Philadelphia has long had a large and culturally rich black population, dating as far back as the seventeenth century. The first African-Americans moved to the Delaware River Valley region in 1639, and later in the century Philadelphia would become the major port through which slaves would arrive in Pennsylvania. By 1767 the importation of slaves in the city was banned, and in 1780 slavery was abolished by a law stating that any African-American born after 1780 would be free. This process of completely abolishing slavery in both Pennsylvania and Philadelphia proper was slow, and slavery would exist in the state well into the nineteenth century. As late as 1840 there were still sixty-four registered slaves in the state. Regardless, as the number of free blacks grew in Philadelphia grew, so did the prominence of the cities African-American population on a national scale. While free and holding a significant position nationally among other African-Americans, the black population of Philadelphia still faced significant segregation and were forced to live as a people apart within the city itself. Amidst this segregation, which continued beyond the Civil War, Philadelphia African-American’s were left to create their own, separate, cultural, economic, and social infrastructures. This included cultural productions that were dispersed on a nationally, such as the weekly periodical The Christian Recorder. Philadelphia’s African American population was able to use their foundation of these various necessary cultural institutions, forced upon them due to segregation, to assert their influence beyond the border of the city and to African-American populations in entirely different geographic regions. Thus, Philadelphia became a cultural center for African-Americans up to the civil war, and continued to hold its prominent position among African-Americans after the wars conclusion.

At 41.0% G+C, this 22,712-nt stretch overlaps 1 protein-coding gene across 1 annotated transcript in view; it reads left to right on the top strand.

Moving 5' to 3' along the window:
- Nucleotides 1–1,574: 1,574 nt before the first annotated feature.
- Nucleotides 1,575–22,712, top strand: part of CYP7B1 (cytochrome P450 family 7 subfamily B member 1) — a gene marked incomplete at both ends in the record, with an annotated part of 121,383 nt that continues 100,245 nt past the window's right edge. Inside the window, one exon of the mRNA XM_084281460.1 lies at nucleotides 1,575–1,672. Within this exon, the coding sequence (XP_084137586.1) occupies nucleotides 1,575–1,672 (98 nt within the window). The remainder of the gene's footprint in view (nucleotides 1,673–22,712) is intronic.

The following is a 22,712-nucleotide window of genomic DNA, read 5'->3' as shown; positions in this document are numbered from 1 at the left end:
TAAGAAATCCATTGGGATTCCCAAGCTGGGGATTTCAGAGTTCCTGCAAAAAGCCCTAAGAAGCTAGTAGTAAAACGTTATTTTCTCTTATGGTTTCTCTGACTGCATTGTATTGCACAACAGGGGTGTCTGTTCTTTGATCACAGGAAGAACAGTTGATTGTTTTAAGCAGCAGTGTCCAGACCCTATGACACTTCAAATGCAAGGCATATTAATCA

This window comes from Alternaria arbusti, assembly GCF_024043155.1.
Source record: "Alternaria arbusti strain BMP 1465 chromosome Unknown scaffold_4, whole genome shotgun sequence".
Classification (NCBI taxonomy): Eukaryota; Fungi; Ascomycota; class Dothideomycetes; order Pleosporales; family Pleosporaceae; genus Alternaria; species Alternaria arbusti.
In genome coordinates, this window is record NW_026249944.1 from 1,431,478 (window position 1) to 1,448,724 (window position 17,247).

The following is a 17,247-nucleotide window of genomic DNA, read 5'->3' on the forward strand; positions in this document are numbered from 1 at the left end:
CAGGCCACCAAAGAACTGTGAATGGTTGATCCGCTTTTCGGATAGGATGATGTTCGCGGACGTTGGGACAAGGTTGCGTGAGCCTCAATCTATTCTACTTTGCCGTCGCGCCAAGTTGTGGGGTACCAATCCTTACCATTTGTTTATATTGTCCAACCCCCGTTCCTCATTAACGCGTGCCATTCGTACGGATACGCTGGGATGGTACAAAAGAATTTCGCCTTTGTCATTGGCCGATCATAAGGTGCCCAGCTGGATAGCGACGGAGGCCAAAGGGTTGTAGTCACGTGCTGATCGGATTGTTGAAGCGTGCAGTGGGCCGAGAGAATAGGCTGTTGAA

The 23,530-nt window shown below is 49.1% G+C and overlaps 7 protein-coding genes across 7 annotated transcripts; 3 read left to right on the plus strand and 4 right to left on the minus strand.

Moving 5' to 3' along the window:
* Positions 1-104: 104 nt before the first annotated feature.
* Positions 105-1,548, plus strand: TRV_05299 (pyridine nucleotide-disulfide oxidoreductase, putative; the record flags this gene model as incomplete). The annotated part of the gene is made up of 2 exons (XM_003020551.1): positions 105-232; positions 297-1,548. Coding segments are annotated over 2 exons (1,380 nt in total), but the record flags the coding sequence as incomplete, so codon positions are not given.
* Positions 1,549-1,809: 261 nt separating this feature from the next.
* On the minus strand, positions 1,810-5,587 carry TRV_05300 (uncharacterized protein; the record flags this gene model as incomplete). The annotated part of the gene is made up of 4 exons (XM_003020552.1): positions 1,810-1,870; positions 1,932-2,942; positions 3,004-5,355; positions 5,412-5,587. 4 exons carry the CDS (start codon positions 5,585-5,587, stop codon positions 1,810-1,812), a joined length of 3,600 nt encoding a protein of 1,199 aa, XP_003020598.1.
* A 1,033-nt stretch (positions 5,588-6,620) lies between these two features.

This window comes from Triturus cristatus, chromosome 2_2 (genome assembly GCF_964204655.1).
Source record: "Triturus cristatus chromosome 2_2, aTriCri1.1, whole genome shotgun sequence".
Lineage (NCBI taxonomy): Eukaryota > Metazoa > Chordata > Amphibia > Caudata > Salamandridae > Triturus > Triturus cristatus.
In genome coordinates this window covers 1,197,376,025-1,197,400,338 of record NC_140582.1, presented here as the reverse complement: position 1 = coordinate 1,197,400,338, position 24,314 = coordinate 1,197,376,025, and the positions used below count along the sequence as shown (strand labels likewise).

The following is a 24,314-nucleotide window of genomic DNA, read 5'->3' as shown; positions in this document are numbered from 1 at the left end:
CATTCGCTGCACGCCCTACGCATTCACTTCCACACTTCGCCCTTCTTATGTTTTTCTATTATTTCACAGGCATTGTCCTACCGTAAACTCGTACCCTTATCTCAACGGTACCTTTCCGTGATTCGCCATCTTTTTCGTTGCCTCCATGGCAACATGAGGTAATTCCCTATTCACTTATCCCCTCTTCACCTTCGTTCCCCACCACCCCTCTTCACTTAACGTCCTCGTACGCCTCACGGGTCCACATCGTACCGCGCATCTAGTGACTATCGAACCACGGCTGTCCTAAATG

From emancipation in Pennsylvania up to the civil war, Philadelphia’s African-Americans often had to rely on their own social and economic infrastructure, outside of white structural frameworks, to provide themselves with various services such as education, religious services, social gatherings, and mutual aid. While relying on themselves for aid, African American’s living in Philadelphia often held jobs involving heavy labor, such as shipping, manufacturing, and jobs within the service industry. Thus, they provided service to the white population while having to receive service of their own by other means.
Societies such as the Free African Society, founded by Richard Allen and Absalom Jones with the goal of serving the spiritual, social, and economic needs of African-Americans residing in Philadelphia, would provide these crucial services to fellow African-Americans. This organization, the first of its kind in Philadelphia, would lay the groundwork for African-American cultural, social, and economic institutions that would follow.
While the Civil War and the emancipation proclamation changed much for African-Americans living in areas where the institution of slavery still existed, the effects upon the Philadelphia African-American population were less significant. Regardless of Philadelphia’s African American’s valiant efforts defending the Union, as many volunteered to fight in the U.S. Army, they continued to deal with racism and discrimination during daily interactions, continuing the pre-war tradition of forcing them to live as a people apart within the city of Philadelphia. Violence wasn’t uncommon, as shown by the 1871 murder of black Philadelphian leader Octavius Catto. African American’s had gained the right to vote in 1870, yet during the 1871 election, there were violent outbursts in the street, and Catto was murdered by white male. Catto’s murderer was not convicted of any crime.